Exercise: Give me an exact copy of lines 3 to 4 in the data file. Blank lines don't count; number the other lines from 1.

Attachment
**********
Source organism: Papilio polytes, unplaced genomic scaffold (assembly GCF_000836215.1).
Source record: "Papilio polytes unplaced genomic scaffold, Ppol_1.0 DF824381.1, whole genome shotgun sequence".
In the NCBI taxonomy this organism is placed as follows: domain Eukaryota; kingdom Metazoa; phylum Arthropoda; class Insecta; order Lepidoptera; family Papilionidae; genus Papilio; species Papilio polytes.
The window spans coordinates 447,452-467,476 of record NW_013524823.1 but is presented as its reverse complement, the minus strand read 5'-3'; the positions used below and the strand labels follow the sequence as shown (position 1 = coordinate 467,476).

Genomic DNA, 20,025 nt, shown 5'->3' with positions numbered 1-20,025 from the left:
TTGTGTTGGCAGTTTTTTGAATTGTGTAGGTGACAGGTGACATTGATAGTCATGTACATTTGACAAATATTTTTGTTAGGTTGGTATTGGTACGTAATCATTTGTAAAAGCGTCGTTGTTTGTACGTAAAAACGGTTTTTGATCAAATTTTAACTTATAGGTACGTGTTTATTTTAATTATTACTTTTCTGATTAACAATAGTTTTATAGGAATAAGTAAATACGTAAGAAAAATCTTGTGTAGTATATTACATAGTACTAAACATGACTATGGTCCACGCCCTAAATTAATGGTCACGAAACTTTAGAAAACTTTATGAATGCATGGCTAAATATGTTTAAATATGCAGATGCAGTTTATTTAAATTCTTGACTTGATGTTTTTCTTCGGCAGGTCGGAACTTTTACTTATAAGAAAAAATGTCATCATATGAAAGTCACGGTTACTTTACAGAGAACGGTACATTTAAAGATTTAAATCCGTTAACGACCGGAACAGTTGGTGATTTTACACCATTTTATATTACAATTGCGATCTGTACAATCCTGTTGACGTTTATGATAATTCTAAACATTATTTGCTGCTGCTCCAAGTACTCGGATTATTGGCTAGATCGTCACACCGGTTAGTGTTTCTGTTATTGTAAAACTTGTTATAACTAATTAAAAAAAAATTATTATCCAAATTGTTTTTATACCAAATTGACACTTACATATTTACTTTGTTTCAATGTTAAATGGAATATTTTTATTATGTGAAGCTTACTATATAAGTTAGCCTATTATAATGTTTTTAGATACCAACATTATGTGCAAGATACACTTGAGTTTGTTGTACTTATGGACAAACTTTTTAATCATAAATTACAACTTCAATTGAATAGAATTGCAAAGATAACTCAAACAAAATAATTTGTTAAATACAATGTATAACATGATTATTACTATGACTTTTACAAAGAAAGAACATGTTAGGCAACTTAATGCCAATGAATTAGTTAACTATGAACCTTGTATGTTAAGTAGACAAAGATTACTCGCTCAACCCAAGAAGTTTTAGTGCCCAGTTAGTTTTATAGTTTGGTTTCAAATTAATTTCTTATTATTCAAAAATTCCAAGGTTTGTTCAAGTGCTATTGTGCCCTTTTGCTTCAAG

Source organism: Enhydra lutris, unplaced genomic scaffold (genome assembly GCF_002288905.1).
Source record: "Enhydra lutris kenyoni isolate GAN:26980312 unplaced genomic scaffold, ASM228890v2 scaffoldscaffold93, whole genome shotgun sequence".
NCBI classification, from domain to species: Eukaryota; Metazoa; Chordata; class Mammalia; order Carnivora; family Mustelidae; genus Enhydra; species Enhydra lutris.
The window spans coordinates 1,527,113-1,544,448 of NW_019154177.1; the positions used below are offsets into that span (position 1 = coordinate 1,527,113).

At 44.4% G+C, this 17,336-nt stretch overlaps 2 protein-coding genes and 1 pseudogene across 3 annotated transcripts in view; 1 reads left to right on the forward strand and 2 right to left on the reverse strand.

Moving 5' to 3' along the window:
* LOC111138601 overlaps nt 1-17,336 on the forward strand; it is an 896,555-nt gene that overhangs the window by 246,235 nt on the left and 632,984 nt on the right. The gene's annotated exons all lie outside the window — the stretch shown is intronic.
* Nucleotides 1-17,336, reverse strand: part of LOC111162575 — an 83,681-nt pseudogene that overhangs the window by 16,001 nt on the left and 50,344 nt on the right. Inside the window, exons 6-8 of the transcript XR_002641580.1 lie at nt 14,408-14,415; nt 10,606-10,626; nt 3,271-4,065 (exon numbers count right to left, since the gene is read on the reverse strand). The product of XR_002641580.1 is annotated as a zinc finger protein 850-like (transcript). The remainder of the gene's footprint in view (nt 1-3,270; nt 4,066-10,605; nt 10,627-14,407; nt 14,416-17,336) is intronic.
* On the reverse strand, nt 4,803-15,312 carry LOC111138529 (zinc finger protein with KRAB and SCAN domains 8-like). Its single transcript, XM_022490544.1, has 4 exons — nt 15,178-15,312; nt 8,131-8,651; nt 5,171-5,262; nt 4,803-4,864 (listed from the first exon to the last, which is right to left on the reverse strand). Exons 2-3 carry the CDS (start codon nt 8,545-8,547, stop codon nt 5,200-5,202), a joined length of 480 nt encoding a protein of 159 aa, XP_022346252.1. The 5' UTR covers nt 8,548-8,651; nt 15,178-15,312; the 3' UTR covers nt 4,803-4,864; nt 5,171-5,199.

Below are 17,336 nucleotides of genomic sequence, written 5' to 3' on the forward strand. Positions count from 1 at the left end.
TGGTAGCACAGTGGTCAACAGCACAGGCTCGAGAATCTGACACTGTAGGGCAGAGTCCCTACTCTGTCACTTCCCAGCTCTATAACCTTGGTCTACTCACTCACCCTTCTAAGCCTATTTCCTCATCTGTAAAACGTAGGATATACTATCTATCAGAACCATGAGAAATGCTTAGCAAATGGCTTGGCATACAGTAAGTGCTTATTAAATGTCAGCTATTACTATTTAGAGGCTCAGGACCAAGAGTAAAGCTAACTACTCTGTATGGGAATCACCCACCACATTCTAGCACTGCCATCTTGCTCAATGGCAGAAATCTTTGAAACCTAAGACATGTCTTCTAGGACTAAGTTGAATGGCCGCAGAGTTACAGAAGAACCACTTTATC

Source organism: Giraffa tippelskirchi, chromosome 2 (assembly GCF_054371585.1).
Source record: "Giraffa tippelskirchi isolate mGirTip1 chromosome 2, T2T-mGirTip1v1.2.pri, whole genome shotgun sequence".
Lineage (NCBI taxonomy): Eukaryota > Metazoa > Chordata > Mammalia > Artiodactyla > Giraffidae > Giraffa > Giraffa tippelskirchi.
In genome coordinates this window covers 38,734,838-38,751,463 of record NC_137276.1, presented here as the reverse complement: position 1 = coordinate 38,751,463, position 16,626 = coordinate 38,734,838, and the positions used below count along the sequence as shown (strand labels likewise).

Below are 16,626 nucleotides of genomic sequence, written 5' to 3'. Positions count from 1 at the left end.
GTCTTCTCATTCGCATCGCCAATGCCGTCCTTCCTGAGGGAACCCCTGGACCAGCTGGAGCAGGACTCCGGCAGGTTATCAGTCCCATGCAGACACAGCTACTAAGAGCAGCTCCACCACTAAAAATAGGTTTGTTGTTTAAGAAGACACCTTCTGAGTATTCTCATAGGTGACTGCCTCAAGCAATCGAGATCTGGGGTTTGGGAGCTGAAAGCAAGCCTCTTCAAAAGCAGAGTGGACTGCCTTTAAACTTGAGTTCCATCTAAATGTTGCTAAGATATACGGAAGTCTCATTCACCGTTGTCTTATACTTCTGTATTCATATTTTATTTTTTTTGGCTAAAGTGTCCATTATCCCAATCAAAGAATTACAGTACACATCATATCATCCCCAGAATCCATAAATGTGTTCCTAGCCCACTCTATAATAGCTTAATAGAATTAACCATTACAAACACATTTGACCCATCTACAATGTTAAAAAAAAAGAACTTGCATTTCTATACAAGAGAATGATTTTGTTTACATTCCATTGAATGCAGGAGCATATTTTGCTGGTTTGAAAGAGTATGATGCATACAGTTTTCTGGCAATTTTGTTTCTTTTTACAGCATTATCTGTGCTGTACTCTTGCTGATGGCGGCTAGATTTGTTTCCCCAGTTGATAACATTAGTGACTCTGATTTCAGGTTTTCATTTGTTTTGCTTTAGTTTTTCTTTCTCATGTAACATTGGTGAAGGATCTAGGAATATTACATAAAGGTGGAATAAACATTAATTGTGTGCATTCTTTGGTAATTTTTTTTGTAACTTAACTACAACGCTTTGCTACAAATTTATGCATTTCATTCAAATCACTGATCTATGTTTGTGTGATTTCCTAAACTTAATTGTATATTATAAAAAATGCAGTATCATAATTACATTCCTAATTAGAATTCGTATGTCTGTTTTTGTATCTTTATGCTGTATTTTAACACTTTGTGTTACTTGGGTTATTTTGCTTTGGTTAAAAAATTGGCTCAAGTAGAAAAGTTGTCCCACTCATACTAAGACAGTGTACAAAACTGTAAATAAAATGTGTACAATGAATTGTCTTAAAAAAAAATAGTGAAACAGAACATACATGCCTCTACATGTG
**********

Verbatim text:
In the NCBI taxonomy this organism is placed as follows: domain Eukaryota; kingdom Metazoa; phylum Arthropoda; class Insecta; order Lepidoptera; family Papilionidae; genus Papilio; species Papilio polytes.
The window spans coordinates 447,452-467,476 of record NW_013524823.1 but is presented as its reverse complement, the minus strand read 5'-3'; the positions used below and the strand labels follow the sequence as shown (position 1 = coordinate 467,476).